Reports indicate that the average price of a house in the UK is now almost £200,000, more than seven and half times the average UK income. The increase has come despite a slow start to the year in house prices, and costs are expected to rise further still as interest rates remain unchanged until at least the end of 2016.
A Growing Trend: In Figures
In January 2014 the average UK house price was just over £175,000, but just a year later, in January 2015, that cost stood at just over £188,000. Now just 12 months on and prices have risen by a similar amount to just shy of £200,000. This nearly £9,000 increase represents a growth of 4.5% over the 12 month period from January 2015 to January 2016.
The average house price in January 2016 was, in fact, £196,829, a small drop from December 2015, which saw a peak of £196,999. However the seasonal adjustment manipulation slightly alters figures in the quieter month of January to account for seasonal trends in house buying.
The recent growth could be down to a rush of buy-to-let landlords purchasing homes before changes to stamp duty came into effect in April. It could also be attributed to greater lending from banks and the consistently low interest rate from the Bank of England. Analysts also think that increased employment is a contributing factor to higher house prices.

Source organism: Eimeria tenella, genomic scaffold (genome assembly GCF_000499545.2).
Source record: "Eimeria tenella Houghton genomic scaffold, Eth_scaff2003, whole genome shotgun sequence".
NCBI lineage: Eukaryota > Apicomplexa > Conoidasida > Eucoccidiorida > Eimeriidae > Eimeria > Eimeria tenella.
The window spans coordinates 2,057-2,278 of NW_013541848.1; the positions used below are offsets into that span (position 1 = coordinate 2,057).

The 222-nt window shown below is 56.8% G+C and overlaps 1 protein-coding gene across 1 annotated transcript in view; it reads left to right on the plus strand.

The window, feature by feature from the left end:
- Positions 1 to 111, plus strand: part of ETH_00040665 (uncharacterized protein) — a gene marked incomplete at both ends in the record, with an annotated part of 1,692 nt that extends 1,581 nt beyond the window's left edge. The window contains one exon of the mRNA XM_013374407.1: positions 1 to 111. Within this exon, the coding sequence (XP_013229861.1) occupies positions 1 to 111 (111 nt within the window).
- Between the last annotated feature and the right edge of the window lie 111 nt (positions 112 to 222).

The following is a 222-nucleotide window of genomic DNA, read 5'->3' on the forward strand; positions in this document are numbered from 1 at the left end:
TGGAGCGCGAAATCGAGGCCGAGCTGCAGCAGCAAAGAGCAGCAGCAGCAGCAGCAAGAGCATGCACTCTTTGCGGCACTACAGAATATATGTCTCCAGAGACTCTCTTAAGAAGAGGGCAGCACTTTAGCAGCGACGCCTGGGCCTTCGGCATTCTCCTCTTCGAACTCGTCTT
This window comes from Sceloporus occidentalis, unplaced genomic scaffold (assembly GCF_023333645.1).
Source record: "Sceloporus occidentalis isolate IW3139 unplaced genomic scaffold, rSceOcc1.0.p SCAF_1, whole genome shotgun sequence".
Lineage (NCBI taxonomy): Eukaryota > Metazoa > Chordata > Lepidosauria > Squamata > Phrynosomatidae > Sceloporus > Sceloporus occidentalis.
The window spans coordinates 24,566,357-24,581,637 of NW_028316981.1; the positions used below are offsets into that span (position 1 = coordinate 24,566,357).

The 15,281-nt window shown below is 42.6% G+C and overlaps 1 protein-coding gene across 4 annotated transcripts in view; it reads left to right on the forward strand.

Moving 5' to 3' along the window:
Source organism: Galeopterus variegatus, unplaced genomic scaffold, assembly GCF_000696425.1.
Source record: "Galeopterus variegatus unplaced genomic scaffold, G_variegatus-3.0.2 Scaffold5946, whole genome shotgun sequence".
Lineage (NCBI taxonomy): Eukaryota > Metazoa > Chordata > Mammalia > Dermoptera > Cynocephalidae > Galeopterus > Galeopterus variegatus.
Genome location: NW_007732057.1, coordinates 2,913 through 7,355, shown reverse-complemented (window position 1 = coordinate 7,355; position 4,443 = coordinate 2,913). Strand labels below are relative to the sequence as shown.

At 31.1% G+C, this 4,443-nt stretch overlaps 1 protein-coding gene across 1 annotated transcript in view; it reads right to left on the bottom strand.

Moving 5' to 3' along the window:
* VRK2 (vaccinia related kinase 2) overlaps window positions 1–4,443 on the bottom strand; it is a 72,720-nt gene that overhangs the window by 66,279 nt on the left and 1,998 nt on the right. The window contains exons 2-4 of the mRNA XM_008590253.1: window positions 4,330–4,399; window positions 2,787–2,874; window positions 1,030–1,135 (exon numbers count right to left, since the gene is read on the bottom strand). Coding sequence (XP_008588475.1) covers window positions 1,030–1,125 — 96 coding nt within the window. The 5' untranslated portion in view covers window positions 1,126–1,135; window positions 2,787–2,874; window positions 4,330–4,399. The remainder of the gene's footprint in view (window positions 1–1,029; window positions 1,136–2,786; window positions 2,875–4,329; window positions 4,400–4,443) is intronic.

House Prices: The Future
The Bank of England has announced that no interest rate hikes can be expected in the near future, and analysts predict that any rises are unlikely to take effect before the end of 2016 or possibly even mid-2017. Some have gone further, suggesting that interest rates could fall even lower. This, coupled with what is thought to be even more lending from banks over the next few years, should keep prices rising. The rise in house prices, however, means that more and more young people are looking for rental accommodation as they save to buy. Estate agents such as http://www.tgres.co.uk/properties-to-let have a consistently healthy number of houses to rent in Gloucester, whilst agents in the capital are seeing no slow down in people looking for London rental properties.
The average house price of almost £200K is a record high, far beyond the price range of many working Britons.